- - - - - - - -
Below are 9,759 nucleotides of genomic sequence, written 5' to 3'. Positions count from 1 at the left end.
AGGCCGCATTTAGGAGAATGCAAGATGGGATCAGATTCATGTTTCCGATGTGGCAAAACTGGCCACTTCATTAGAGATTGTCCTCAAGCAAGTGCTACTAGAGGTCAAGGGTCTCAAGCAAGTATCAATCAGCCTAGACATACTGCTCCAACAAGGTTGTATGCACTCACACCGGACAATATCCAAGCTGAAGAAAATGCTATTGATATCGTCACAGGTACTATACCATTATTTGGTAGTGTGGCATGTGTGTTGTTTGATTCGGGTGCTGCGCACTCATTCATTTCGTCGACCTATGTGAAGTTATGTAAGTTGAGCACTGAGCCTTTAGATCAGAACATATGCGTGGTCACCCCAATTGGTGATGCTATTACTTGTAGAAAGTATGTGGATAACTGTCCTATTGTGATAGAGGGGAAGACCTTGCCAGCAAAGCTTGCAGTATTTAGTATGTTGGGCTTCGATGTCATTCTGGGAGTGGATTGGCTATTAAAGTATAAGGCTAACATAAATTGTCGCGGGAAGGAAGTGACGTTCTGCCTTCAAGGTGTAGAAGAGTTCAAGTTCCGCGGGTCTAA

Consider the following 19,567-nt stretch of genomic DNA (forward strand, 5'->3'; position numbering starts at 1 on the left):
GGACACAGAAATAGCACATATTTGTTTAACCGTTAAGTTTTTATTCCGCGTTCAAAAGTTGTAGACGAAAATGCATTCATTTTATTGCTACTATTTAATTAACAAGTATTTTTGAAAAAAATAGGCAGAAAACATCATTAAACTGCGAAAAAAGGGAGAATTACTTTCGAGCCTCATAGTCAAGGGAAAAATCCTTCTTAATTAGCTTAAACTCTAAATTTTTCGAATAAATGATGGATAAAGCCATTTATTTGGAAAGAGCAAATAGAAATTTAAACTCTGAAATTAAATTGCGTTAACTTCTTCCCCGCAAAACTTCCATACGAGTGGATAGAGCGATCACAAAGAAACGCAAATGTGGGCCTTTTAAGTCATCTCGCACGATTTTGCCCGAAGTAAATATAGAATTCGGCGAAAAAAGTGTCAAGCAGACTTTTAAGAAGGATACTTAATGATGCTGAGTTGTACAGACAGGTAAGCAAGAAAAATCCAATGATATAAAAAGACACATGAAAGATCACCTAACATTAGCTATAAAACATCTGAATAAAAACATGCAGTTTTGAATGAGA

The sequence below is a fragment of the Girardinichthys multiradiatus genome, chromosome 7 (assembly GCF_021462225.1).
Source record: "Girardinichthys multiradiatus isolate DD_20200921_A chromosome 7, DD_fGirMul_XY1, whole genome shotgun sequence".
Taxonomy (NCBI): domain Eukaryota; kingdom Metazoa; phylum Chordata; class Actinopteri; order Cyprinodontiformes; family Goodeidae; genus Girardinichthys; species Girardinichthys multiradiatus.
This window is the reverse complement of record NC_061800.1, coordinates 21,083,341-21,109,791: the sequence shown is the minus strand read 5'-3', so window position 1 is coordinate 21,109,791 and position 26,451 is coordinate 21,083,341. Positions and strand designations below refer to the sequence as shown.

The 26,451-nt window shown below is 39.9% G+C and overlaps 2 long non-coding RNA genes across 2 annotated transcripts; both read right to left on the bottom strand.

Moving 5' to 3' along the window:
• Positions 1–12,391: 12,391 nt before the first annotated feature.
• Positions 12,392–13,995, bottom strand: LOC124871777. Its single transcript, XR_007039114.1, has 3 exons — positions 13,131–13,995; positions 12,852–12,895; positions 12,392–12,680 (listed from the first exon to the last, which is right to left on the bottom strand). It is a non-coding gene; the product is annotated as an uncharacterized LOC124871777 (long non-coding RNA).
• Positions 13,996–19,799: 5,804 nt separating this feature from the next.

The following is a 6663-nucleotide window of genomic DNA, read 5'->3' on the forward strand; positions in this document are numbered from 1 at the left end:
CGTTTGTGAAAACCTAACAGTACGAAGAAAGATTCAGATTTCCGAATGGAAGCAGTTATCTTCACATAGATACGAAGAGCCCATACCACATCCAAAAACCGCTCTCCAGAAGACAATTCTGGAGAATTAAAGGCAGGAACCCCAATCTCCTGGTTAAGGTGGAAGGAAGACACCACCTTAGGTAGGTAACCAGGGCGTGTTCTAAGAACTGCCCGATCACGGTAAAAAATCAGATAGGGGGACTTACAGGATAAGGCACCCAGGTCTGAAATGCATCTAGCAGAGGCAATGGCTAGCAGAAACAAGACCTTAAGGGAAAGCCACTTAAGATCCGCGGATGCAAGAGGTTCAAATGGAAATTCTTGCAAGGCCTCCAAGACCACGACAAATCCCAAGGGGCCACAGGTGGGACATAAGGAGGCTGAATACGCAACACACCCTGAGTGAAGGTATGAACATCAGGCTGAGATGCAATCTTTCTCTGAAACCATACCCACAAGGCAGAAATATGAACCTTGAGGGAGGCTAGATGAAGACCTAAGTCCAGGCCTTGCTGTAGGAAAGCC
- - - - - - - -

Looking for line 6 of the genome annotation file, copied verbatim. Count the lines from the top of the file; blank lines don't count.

Source record: "Girardinichthys multiradiatus isolate DD_20200921_A chromosome 7, DD_fGirMul_XY1, whole genome shotgun sequence".